Jan. 6 (Bloomberg) — Prime Minister David Cameron predicted a difficult year for the U.K. economy that will require maintaining the current mix of low interest rates and budget-deficit reduction.
“It’s a tough economic environment we’re in,” Cameron said on the “Andrew Marr Show” on the BBC. “Right now, Britain needs low interest rates.”
Cameron indicated in a Sunday Telegraph interview that he would like to stay in office another seven years, even as an opinion poll suggested his Conservative Party will lose power in 2015. To keep borrowing costs down, the coalition government must sustain a “credible strategy” for controlling the budget deficit, he said today.
“The top of the list of worries is making sure you continue to have credibility for the deficit reduction strategy,” Cameron said. “That’s the key.”
Persuading global investors that they should keep buying U.K. bonds is ultimately more important than whether “hugely important” ratings companies downgrade gilts, he said. Standard & Poor’s last month lowered its outlook on Britain’s top credit rating to negative, citing weak economic growth and a worsening debt profile.
Bank of England policy makers next week will keep the benchmark interest rate at 0.5 per cent and the quantitative- easing target at 375 billion pounds ($603 billion), according to economists surveyed by Bloomberg News.
U.K. credit conditions eased in the fourth quarter and spreads on mortgage rates declined because of the so-called Funding for Lending Scheme that began in August, according to a Bank of England report last week. Still, services unexpectedly slumped in December, raising the risk of an economic contraction, and economists at Citigroup Inc. forecast more QE in 2013.
The yield on 10-year U.K. government bonds posted the biggest gain in four years last week, rising above 2 per cent for the first time since May 10, as the U.S. budget deal curbed demand for the safest assets.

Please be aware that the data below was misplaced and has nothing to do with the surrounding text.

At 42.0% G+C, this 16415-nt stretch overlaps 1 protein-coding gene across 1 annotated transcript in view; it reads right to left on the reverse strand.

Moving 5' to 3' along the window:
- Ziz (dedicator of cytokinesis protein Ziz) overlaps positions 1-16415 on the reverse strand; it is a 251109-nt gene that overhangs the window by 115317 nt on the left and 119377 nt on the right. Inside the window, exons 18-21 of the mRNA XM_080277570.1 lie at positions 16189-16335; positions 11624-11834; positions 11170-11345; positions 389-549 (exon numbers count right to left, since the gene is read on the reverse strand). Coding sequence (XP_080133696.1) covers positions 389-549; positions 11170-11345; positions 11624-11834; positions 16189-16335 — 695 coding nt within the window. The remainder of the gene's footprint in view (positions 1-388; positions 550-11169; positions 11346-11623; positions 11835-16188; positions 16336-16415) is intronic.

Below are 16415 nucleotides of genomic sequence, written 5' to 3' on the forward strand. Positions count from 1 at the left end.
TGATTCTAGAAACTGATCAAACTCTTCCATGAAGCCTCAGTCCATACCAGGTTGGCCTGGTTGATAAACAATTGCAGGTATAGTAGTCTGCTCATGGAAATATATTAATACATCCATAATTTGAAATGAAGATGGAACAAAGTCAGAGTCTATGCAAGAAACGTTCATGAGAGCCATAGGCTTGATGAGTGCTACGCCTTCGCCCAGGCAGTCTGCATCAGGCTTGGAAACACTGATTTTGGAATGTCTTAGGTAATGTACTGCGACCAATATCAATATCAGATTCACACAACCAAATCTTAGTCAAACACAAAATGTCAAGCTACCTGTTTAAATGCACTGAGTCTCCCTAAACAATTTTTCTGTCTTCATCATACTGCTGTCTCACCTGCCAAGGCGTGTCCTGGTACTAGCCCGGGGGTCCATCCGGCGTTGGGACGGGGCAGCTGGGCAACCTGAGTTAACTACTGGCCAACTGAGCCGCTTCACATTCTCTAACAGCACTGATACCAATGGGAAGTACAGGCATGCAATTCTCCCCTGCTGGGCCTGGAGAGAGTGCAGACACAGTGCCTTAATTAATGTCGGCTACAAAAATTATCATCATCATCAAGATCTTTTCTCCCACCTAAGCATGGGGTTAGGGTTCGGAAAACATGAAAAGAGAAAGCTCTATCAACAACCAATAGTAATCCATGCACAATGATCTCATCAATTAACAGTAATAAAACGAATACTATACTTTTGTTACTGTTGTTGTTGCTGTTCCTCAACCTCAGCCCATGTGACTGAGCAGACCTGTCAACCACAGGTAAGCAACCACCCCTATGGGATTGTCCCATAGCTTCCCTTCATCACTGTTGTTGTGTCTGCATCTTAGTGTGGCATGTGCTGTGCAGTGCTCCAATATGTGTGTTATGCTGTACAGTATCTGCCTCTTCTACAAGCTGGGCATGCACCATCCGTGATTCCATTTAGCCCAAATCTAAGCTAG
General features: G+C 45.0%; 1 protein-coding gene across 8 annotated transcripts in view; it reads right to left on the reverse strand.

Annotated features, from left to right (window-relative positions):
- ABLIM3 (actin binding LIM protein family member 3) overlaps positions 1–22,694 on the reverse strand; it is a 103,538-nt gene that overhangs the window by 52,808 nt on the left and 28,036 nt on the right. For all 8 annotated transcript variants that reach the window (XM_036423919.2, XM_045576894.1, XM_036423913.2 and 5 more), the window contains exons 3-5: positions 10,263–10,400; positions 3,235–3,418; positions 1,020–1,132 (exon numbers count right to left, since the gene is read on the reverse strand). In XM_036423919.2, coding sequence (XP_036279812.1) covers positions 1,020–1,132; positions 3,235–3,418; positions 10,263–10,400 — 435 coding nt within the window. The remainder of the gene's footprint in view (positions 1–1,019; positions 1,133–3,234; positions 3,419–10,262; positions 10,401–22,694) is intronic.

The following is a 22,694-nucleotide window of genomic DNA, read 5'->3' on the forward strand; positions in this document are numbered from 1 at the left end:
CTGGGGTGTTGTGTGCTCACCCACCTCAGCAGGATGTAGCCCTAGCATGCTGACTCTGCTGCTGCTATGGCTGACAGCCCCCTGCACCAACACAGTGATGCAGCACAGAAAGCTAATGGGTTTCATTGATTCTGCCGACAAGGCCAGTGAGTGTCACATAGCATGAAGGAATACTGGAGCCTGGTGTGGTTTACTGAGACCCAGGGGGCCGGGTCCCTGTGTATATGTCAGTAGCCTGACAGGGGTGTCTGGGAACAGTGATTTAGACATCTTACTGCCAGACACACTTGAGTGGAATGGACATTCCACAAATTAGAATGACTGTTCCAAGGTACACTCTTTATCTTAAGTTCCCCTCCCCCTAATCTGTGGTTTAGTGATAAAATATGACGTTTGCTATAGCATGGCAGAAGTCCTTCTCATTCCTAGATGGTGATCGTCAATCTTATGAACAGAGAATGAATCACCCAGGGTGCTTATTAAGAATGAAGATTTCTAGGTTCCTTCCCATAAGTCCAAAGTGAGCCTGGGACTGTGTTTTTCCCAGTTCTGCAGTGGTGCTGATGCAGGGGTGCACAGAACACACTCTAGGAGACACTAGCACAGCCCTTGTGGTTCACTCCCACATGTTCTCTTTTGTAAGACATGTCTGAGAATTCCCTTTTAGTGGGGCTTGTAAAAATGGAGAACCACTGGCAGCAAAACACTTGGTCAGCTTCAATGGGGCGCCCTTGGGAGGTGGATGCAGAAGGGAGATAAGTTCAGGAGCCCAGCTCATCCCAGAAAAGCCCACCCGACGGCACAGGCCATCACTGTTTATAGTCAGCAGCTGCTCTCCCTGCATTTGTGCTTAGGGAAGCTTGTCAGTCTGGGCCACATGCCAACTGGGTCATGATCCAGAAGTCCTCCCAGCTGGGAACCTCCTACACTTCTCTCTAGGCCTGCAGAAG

“We can depend” on the Bank of England, said Cameron, who praised the performance of Governor Mervyn King. Mark Carney, who will succeed King in July, is the “world’s leading candidate as a central bank governor,” he said.
The economy is on the “right track” with declining unemployment and there are “good signs” it is rebalancing toward fresh drivers of growth such as manufacturing, the prime minister said.
An opinion poll published in the Daily Mail today showed the opposition Labour Party with 38 per cent support, the Conservatives on 29 per cent and Liberal Democrats on 11 per cent. The survey by Survation of 1,002 people on Jan. 3 and Jan 4 found 16 per cent backing for the U.K. Independence Party.
Such a result in the 2015 election would upend Cameron’s plans, which the Telegraph reports include staying as prime minister until 2020.
“I want to fight the next election, win the next election and serve,” he said in an interview with the newspaper.
The government this week will publish a document setting out the mid-term aims of the Conservatives’ coalition with Nick Clegg’s Liberal Democrats. “Far from running out of ideas, we’ve got a packed agenda.”
The two parties have clashed over issues such as welfare reform and changes to the House of Lords.
The prime minister also delivers a speech this month on his vision for the U.K.’s role in Europe as he comes under pressure from lawmakers in his party who want to pull out of the European Union. He told the BBC that advisers were studying areas in which the U.K. may seek to revise agreements with fellow European governments, declining to provide details.
“We want to be members of the European Union, particularly the single market, but there are changes we’d like to make,” he said.
Cameron also said the U.K. military is prepared to defend the Falkland Islands if necessary, after Argentine President Cristina Fernandez de Kirchner demanded the islands be handed over. The U.K. and Argentina went to war in 1982 over the South American islands.
“I get regular reports on this entire issue because I want to know that our defenses are strong,” he said. ‘Our resolve is extremely strong.”
–Editors: Ross Larsen, Paul Sillitoe
To contact the reporter on this story: Simon Kennedy in London at [email protected]
To contact the editor responsible for this story: James Hertling at [email protected]